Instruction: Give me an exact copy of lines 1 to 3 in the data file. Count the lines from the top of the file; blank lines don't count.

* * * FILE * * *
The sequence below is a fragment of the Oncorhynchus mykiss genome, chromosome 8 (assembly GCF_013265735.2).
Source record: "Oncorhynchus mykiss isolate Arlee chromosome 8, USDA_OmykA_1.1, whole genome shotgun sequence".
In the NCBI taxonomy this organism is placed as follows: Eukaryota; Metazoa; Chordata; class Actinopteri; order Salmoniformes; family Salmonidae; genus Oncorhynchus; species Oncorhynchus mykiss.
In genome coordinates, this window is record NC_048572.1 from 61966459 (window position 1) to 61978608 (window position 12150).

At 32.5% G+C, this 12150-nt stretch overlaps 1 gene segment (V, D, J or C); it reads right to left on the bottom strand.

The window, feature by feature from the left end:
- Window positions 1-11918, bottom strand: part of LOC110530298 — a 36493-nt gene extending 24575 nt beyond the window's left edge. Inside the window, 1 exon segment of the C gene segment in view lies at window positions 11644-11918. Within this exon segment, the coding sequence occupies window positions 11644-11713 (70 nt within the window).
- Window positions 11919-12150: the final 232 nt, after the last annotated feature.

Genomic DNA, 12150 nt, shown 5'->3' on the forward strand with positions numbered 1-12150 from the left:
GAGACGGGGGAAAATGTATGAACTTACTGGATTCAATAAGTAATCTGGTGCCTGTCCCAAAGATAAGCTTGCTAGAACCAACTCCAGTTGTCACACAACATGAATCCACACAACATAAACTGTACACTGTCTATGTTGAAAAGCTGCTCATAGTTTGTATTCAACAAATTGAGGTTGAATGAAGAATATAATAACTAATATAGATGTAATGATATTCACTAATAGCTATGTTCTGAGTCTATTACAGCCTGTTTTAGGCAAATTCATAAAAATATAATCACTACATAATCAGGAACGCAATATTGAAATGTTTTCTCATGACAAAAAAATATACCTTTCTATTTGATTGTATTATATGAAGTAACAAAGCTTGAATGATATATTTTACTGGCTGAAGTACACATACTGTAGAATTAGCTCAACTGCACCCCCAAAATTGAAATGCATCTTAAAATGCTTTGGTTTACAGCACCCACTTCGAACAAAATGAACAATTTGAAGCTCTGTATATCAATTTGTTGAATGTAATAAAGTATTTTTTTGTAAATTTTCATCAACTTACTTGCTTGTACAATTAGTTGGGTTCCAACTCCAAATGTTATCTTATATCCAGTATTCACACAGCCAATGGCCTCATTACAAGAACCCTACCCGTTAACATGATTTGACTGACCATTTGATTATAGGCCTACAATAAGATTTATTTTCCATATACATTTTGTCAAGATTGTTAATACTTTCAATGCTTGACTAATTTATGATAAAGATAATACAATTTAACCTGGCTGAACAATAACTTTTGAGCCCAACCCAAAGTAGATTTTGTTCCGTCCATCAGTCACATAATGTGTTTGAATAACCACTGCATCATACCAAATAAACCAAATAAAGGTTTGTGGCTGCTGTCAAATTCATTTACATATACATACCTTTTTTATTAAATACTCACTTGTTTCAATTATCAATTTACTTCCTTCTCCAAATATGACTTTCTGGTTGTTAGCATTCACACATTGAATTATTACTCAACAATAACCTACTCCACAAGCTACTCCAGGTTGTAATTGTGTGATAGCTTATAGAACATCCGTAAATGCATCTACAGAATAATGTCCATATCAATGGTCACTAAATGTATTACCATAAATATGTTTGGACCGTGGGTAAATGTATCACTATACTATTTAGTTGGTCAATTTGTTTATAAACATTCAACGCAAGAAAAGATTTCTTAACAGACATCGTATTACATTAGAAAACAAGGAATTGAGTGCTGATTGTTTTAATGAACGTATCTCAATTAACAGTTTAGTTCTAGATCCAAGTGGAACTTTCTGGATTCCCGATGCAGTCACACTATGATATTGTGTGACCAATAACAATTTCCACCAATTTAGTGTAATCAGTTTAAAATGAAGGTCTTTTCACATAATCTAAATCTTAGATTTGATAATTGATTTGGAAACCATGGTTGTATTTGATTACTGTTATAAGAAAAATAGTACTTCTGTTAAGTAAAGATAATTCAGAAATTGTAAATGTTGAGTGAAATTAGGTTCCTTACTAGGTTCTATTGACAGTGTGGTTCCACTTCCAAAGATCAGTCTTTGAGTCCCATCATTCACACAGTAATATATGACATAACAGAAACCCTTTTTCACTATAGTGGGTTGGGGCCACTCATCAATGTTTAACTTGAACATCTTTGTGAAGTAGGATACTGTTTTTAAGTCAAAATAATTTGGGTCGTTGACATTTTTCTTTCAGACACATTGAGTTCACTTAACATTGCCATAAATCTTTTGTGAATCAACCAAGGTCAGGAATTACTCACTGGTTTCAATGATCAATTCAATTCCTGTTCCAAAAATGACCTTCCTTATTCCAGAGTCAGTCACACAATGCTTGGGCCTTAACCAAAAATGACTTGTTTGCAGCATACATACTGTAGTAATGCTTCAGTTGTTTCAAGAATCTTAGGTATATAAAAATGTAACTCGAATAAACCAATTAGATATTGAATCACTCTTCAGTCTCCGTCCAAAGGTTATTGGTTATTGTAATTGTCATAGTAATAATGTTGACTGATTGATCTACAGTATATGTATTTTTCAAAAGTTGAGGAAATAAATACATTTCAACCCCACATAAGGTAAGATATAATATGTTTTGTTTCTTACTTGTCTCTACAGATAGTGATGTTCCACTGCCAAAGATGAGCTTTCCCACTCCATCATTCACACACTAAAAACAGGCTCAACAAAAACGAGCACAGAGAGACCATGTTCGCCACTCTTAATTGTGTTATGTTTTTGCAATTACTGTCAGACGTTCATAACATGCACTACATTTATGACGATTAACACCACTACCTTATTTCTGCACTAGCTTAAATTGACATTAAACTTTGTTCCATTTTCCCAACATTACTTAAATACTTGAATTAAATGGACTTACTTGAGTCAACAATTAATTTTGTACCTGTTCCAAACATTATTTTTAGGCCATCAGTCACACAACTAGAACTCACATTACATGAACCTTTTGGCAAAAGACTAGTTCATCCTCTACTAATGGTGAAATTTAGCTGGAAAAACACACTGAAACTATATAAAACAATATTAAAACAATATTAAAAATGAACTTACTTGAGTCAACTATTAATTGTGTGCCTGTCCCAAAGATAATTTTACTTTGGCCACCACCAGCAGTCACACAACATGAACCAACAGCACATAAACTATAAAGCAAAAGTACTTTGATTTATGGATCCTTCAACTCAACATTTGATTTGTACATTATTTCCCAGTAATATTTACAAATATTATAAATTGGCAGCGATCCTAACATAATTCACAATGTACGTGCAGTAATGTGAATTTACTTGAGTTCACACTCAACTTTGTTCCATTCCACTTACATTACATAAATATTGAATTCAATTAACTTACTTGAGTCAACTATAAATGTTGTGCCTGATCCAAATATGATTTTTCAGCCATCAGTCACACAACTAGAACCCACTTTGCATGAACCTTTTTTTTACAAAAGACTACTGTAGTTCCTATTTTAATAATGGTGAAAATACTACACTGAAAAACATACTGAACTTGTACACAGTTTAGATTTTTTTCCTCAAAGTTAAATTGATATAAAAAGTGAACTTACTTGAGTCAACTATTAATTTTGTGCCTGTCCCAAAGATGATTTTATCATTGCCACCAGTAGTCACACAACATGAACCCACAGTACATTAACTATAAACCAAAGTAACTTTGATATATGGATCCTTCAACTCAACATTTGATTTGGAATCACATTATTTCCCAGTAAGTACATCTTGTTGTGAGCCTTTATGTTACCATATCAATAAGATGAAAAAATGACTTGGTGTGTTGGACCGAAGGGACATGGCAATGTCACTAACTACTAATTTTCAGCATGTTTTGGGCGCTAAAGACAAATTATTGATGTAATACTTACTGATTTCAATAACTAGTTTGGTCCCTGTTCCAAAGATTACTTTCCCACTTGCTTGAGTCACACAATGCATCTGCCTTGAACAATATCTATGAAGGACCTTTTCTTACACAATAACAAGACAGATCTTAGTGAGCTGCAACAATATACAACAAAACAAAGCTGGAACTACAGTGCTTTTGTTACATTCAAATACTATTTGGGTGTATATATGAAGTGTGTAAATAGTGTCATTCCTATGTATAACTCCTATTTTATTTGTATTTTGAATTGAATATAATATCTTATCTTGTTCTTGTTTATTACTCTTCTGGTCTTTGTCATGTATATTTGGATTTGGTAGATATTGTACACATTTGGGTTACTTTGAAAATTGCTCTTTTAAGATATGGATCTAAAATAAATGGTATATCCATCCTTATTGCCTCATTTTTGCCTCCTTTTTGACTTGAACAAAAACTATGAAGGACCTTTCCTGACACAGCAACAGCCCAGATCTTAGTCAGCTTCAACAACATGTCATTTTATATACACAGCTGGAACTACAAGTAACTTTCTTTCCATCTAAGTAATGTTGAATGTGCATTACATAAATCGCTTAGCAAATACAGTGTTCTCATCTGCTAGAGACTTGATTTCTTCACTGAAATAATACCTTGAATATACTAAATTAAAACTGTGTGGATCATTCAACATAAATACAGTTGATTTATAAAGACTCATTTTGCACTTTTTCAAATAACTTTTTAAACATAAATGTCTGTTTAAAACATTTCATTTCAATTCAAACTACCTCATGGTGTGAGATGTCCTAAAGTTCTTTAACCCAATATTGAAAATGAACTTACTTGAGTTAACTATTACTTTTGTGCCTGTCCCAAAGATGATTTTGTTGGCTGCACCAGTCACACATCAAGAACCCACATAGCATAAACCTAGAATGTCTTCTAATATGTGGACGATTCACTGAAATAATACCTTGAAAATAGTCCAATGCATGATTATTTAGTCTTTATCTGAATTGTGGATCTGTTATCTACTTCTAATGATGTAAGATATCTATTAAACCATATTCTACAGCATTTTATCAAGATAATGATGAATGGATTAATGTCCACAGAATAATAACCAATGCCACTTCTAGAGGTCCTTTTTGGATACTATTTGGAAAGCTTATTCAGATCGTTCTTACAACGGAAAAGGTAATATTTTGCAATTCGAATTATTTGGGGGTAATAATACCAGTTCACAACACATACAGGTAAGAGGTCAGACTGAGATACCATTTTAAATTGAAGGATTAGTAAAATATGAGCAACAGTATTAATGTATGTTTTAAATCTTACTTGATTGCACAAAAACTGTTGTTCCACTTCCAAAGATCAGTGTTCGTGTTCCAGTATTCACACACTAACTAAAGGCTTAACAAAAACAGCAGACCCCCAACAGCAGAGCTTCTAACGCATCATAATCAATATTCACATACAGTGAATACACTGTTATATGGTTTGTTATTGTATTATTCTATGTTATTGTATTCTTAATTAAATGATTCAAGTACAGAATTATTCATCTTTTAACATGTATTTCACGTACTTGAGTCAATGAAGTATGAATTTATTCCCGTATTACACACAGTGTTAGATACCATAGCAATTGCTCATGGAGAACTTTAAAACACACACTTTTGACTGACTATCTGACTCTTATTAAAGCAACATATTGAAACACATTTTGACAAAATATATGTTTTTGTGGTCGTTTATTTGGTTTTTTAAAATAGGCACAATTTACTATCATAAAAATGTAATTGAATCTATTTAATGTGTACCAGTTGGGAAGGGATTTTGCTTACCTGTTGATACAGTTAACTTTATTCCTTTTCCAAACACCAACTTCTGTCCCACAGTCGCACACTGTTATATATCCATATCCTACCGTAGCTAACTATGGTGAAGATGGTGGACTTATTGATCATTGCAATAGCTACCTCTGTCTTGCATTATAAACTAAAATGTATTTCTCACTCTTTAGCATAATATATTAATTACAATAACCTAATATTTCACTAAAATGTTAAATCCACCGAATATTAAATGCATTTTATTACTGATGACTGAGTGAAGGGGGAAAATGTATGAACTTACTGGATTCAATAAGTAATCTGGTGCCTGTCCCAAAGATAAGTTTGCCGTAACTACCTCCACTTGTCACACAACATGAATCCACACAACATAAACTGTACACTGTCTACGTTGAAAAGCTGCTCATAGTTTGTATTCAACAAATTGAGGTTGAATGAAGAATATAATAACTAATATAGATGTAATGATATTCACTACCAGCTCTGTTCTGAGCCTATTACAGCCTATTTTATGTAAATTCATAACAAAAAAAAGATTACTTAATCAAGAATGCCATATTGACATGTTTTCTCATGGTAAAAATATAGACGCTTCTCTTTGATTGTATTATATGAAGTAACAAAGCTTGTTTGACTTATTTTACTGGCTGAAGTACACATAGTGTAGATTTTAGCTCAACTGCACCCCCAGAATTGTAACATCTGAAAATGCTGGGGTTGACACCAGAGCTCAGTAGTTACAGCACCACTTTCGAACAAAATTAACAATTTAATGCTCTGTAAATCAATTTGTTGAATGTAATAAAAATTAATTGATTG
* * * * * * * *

The sequence below is a fragment of the Oncorhynchus mykiss genome, chromosome 8 (assembly GCF_013265735.2).
Source record: "Oncorhynchus mykiss isolate Arlee chromosome 8, USDA_OmykA_1.1, whole genome shotgun sequence".
In the NCBI taxonomy this organism is placed as follows: Eukaryota; Metazoa; Chordata; class Actinopteri; order Salmoniformes; family Salmonidae; genus Oncorhynchus; species Oncorhynchus mykiss.